Mass outrage and revulsion are being voiced across India at the pre-planned, Sunday night attack against students at New Delhi’s Jawaharlal Nehru University (JNU), one of the country’s premier institutes of higher learning.
Members of a right-wing student organization, the Akhil Bharatiya Vidyarthi Parishad (ABVP), along with Hindu supremacist thugs from outside JNU stormed the campus, including women’s hostels, and beat up students and faculty members using iron rods, sticks, bricks and sledgehammers. Student activists and leaders were specifically targeted. At least 40 students and two faculty members had to be hospitalized, with several suffering severe head wounds and broken limbs from beatings inflicted by the fifty-odd masked attackers.
The attack was facilitated by a still unexplained power outage that plunged much of the campus into darkness.
The ABVP is the student wing of the Hindu-extremist paramilitary Rashtriya Swayamsevak Sangh (RSS), the organization from which India’s ruling Bharatiya Janata Party (BJP) emanates and which continues to play a major role in its affairs.
Sunday’s attack was carried out against the backdrop of three months of protests by JNU students against the university administration’s doubling of hostel fees, and mass protests across India against the BJP government’s anti-Muslim Citizenship Amendment Act (CAA), which it rushed through Parliament in the second week of December.
To date none of the attackers have been caught by the police who still claim to be working to identify the culprits.
This foot-dragging is deliberate. Many high police officials are sympathetic to the Narendra Modi-led BJP government and the Hindu-supremacist right. Moreover, there is much evidence to show that the Delhi police colluded in the goon attack.
On the night of the attack, 200 police who were gathered outside the campus conspicuously did not intervene until after the Hindu extremist thugs had completed their rampage and fled.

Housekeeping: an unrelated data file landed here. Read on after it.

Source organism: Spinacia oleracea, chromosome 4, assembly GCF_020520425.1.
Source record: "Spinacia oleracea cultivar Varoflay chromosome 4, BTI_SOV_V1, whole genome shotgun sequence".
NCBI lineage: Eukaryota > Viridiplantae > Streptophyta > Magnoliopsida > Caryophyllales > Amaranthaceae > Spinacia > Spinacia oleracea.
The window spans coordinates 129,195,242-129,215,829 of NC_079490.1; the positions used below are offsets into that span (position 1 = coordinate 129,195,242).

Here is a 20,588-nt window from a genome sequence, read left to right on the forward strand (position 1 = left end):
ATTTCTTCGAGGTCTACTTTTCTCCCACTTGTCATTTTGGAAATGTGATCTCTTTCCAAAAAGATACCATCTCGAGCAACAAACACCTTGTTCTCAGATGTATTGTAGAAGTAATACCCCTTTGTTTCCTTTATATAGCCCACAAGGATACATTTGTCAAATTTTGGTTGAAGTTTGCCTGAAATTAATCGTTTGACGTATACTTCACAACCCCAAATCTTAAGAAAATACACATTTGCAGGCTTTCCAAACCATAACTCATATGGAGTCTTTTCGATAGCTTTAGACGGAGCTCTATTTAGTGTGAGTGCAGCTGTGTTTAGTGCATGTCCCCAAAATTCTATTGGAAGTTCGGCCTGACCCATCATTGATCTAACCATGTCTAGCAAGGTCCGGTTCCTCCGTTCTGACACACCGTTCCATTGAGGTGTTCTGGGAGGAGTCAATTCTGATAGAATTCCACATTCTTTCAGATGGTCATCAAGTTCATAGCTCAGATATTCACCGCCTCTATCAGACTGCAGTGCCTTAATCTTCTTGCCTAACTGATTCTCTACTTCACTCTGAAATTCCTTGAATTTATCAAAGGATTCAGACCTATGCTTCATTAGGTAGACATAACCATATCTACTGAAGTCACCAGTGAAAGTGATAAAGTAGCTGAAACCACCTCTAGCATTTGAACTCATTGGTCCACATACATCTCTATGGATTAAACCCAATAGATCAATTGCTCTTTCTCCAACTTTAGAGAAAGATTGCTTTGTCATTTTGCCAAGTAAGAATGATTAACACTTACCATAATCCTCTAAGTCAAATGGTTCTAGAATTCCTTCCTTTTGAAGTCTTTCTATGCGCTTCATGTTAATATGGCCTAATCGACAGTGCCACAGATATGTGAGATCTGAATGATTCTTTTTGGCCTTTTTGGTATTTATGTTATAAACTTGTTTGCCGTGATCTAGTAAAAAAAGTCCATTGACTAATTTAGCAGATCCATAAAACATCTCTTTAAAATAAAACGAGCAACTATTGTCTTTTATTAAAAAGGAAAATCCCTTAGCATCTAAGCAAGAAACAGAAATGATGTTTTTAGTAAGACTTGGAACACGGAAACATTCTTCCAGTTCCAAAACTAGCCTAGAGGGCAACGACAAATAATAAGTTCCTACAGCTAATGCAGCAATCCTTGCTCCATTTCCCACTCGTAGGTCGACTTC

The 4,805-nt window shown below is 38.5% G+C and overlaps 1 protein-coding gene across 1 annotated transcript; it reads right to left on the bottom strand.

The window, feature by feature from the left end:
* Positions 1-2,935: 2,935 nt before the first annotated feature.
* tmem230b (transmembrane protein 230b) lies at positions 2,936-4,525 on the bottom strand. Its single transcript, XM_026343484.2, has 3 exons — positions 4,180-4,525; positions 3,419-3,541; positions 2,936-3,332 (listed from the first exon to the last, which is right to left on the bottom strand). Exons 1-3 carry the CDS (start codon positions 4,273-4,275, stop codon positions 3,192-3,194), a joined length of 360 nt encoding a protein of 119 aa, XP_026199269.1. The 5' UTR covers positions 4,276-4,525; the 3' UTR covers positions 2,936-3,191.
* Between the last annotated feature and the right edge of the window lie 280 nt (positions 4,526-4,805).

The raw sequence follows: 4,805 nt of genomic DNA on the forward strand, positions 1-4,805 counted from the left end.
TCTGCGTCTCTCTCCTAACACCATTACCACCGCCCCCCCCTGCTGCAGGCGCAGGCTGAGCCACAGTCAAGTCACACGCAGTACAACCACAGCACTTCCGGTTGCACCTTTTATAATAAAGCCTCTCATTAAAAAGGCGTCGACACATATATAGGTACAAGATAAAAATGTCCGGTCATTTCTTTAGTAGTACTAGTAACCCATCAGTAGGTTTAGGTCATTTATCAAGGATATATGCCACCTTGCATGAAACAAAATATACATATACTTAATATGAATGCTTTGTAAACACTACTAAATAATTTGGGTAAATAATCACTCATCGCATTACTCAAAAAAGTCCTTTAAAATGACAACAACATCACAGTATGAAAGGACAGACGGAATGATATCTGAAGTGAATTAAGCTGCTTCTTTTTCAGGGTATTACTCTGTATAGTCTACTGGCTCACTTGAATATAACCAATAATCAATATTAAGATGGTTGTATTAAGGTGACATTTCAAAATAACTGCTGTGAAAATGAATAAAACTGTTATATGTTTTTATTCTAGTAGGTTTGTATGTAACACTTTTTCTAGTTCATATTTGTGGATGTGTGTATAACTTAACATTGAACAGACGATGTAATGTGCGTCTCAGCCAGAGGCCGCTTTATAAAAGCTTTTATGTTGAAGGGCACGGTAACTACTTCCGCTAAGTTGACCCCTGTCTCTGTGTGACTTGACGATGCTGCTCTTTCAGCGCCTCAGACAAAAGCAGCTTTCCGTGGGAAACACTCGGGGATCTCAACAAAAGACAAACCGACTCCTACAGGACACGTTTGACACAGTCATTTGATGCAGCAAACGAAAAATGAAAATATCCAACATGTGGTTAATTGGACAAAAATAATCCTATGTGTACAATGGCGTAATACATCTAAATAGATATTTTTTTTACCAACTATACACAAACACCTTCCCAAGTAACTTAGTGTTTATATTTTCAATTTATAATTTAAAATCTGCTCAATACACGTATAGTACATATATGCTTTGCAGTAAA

Since Monday, students in Kolkata, Chennai, Hyderabad, Bengaluru, Mumbai, Chandigarh and many other cities across India have joined rallies and demonstrations to passionately express their solidarity with the JNU students and denounce the ABVP thugs and their political sponsors in the BJP government.
From the police and university administration’s response to the attack, to its venue and timing, the circumstances point to its having been carried out with the connivance, if not at the direct behest, of the BJP government.
The Modi government has responded to the mass opposition to the discriminatory CAA with repression and lethal violence.
On December 15, Delhi police invaded Jamia Millia Islamia University in Delhi and carried out a brutal attack on students. In a similar bid to snuff out the wave of protests against the CAA, police in Aligarh, some 80 miles or 130 kilometers southeast of Delhi, carried out a similar attack on Aligarh Muslim University students the same day.
Students at JNU have long been targeted by the Modi government because of their association with left-wing politics and strident opposition to the BJP’s Hindu communalism and cultivation of reaction and religious obscurantism.
While the Modi government has since moved to publicly distance itself from last Sunday’s attack, its initial response, a full-throated denunciation of protesting students, all but announced its support. On Sunday evening, the official BJP website tweeted its “condemnation of violence at JNU,” then lashed out at the student protesters who were the target of the attack. “This is a desperate attempt,” declared the BJP, “by forces of anarchy, who are determined to use students as cannon fodder, create unrest to shore up their shrinking political footprint. Universities should remain places of learning and education.”
Leading members of the Modi government have repeatedly tarred JNU students as “anti-national,” especially after some students staged a protest in 2016 to mark the anniversary of the legal lynching of Afzal Guru, a Kashmiri activist the Indian state falsely convicted as the so-called mastermind of the mystery-shrouded 2001 attack on the Indian Parliament.